Natural hair dye

Do you dye your hair? If you do, you’re in good company: According to The Washington Times, as many as 75% of American women get their color from a bottle. But does safe hair dye exist?  First a primer.

There are three main types of hair dyes on the market today:

  1. Temporary dyes coat but don’t penetrate the hair shaft, and can last for through just a few shampoos.
  2. Semi-permanent dyes penetrate the hair shaft and can last for a few weeks or months (depending on your hair type and how often you wash it).
  3. Permanent hair dyes penetrate and change the hair shaft—remaining permanent until new hair grows in.

In conventional hair dyes, you can find coal tar, peroxide, ammonia and benzene—just to name a few. Lead acetate, still found in some American hair dyes, is banned for cosmetic use in the European Union because it’s a neurotoxin that can actually cause fetal mortality if you use it when you’re pregnant. Yikes.

The American Cancer Society stops short at linking hair dye to cancer, but it does warn of allergic reactions and hair loss.

dark hair on female
Image courtesy of Cristiana Gasparotto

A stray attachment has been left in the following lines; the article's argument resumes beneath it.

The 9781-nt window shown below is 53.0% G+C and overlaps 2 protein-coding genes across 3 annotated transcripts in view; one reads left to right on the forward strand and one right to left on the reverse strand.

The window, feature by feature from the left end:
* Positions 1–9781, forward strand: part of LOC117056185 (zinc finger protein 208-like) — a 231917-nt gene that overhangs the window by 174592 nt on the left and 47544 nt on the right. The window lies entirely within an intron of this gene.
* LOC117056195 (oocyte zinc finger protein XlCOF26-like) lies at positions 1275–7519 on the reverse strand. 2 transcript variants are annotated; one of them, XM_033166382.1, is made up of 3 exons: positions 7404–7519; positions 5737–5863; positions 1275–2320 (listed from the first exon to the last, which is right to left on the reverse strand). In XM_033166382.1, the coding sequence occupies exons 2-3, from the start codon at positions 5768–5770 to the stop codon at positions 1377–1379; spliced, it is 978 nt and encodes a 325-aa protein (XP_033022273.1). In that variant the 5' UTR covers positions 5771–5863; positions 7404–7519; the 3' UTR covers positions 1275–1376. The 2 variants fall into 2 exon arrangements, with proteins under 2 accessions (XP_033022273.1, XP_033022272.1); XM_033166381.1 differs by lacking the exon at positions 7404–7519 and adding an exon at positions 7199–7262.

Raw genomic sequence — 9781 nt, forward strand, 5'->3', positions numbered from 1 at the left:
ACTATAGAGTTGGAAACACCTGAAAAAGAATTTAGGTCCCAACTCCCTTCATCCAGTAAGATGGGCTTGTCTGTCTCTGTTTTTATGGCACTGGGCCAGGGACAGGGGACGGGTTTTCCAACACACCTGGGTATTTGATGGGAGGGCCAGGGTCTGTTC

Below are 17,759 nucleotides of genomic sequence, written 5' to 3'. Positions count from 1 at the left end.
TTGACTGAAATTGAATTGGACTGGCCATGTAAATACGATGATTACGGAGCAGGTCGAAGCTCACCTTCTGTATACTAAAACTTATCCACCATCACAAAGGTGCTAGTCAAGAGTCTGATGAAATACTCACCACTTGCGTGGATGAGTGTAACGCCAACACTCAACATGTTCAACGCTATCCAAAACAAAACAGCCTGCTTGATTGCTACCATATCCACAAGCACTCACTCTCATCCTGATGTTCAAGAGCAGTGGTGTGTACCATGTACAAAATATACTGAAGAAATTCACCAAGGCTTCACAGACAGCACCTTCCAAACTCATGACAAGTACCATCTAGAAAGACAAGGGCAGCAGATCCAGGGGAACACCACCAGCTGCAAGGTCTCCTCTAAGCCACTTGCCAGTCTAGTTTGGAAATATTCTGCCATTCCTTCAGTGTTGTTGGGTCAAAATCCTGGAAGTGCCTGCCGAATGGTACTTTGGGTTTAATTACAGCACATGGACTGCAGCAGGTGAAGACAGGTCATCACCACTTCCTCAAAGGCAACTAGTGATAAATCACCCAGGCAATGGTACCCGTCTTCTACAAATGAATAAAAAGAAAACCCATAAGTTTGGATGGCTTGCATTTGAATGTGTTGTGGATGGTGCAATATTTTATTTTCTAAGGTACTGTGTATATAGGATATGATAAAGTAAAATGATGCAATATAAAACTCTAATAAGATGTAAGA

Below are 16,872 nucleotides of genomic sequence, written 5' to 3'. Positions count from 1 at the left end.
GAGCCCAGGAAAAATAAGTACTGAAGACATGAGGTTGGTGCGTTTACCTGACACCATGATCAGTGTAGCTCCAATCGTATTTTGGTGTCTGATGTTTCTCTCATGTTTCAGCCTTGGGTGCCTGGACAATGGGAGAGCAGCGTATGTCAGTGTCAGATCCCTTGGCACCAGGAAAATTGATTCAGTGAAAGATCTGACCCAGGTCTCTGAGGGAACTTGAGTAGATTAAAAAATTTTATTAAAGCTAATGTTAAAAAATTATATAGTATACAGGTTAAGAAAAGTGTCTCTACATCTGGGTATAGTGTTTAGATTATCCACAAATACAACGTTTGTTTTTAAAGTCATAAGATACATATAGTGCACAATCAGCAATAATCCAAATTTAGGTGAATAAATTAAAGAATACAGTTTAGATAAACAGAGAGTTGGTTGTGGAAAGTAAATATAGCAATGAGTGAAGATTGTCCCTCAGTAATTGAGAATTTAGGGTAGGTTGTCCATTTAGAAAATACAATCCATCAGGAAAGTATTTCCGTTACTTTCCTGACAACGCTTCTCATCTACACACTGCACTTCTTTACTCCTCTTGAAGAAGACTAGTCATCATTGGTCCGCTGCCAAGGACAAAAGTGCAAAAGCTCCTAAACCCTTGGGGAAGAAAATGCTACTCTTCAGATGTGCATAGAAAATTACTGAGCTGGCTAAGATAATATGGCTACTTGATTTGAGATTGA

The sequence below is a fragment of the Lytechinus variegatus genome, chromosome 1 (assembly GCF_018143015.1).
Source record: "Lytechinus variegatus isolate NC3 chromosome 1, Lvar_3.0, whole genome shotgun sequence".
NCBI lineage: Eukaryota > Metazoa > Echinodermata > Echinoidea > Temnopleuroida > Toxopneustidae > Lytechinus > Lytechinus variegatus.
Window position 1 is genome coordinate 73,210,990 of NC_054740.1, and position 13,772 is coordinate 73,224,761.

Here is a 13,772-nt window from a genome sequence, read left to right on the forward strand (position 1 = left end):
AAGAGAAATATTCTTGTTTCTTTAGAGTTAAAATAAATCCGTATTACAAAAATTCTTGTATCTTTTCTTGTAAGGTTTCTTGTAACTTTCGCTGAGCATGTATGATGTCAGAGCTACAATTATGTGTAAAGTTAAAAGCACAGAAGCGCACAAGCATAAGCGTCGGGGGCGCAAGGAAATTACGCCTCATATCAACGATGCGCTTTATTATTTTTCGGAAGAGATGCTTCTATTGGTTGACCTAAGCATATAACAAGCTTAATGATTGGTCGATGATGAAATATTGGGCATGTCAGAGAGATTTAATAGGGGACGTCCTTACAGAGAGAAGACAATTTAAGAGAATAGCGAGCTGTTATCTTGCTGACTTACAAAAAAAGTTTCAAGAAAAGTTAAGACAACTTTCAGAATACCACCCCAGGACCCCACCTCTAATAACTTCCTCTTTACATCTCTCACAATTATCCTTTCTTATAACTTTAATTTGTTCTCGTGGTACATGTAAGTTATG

Even “natural” ammonia-free hair dyes can contain hydroxytoluene and aminophenol, among others, which rank “6” on the Skin Deep Database because of concerns about allergic reactions and cancer. The one truly natural hair dye option is henna, which is naturally derived from plants—but can be challenging to apply.

Want to get great color with less chemicals? Look for a natural hair color brand that’s free of coal tar, peroxide, ammonia, benzene, lead acetate, propylene glycol and resorcinol, while maintaining low or zero levels of PPD, also known as pigment. (EcoColors, which offers PPD-free options and Tints of Nature both provide permanent and semi-permanent options.)

When it comes to toxic chemicals in hair dye, the point is to minimize your exposure. Truly safer hair dye. You minimize your exposure by first using less hair dye. And you use less hair dye by making your new color last.

After using hair dye, wait 72 hours before washing, then wash again only every 48 hours. On the off day, rinse your hair with hot water to combat oil, and/or use a natural hair powder. On the wash day, use sulfate-free shampoo and condition with a combination of 1/3 apple cider vinegar and 2/3 shampoo; according to stylists, the vinegar actually helps the hair dye to remain bonded to the hair.


Feature image courtesy of Gemma Bou

By Rachel Sarnoff

Rachel, better known as Mommy Greenest, blogs about healthier living with less judgment. A journalist and the former CEO of Healthy Child Healthy World, Rachel has been interviewed on programs such as "TODAY," "CNN Headline News" and "Good Day LA,". She believes you shouldn't have to be a scientist to make healthy choices, and serves as a resource for information on the topic.